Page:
ANN ARBOR—Dads who want their sons to get good educations and earn decent livings should play it safe: wear seat belts, carry car and health insurance, and salt away at least two months' pay. Oh, and they might also want to help keep the house clean.
These are some of the findings from a University of Michigan study illuminating how parents, especially fathers, influence their children's chances to become educated, productive men and women.
For the study, researchers at the U-M Institute for Social Research (ISR) and Northwestern University used information from a nationally representative sample of 1,000 children and their parents over a period of 25 years. They analyzed how a wide variety of parental attitudes, activities and characteristics influenced children's adult attainments.
The study, supported by a grant from the National Institute of Child Health and Human Development, is based on data from the Panel Study of Income Dynamics, funded mainly by the National Science Foundation.
"We wanted to see how fathers, as well as mothers, affected the children's development," says Jean Yeung, a co-principal investigator of the Panel Study and lead author of the report, "Putting Fathers Back in the Picture: Parental Activities and Children's Adult Attainments."
"Most previous research has been limited to fathers' economic contributions, without looking at other important influences they might have."
With co-authors Greg Duncan of Northwestern University and Martha Hill of the U-M, Yeung also analyzed the effect of various family activities, such as eating meals together, and conditions in the home, such as the level of cleanliness.
The study is based on children from intact, two-parent families who were no older than 12 when the study started in 1968. Researchers related the family circumstances when these children were growing up to their attainments 20 years later.
Among the findings:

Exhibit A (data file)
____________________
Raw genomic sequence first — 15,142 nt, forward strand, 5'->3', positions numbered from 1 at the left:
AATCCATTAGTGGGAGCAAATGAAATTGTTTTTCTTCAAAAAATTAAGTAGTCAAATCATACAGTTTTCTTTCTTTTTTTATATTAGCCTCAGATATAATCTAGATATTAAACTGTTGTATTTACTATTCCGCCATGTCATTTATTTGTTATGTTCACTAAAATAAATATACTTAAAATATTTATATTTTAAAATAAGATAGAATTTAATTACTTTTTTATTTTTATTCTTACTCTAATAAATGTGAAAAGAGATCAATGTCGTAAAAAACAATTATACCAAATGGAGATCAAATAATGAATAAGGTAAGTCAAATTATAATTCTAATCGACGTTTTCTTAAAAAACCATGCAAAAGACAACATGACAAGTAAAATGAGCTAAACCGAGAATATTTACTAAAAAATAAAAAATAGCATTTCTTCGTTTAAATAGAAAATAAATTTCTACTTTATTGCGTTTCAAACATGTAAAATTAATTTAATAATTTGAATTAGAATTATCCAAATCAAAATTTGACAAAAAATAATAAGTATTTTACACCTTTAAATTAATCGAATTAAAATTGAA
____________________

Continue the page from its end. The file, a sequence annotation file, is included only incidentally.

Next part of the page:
—Eating family meals together had little effect on children's adult attainments.
—How clean the home was kept when children were in middle childhood and early adolescence was a highly significant predictor of adult attainment, especially for sons.
Sons who lived in homes the interviewer rated as "very clean" had one or two years more education and made 40 percent more money than sons who lived in homes rated "so-so," "not very clean" or "dirty." How clean the home was kept had smaller positive effects on the adult attainments of daughters.
"This finding raises more questions than it answers," Yeung admits. "Does the cleanliness of the home indicate how efficiently parents are able to organize their routines to meet family goals? Is orderliness itself a productive trait that is passed on from parent to child? Or is the cleanliness of the home reflecting something more basic about the level of care that parents provide?"
—Fathers who used seat belts, carried car insurance and put two months? income away in savings had sons with higher incomes than less cautious dads. In fact, each one of these three paternal behaviors boosted a son's adult income by 18 percent.
"These factors may reflect the general orientation of parents to take precautions and to provide a secure environment for the children and for themselves," Yeung suggests. "In addition, cautious fathers may have a particularly important role in reducing the generally riskier behavior of adolescent sons relative to daughters."
Among the more expected findings, parents' education, income and involvement in parent-teacher organizations had a positive effect on children's later income and education. Also, children whose fathers attended church had higher levels of education. "It's impossible to say whether religion itself is responsible for this," notes Yeung, "or a more basic willingness of fathers to care for their children and be involved in their lives that makes the difference."
For additional information about the Panel Study of Income Dynamics, access the study's World Wide Web homepage at www.umich.edu/~psid/
E-mail: swanbrow @umich.edu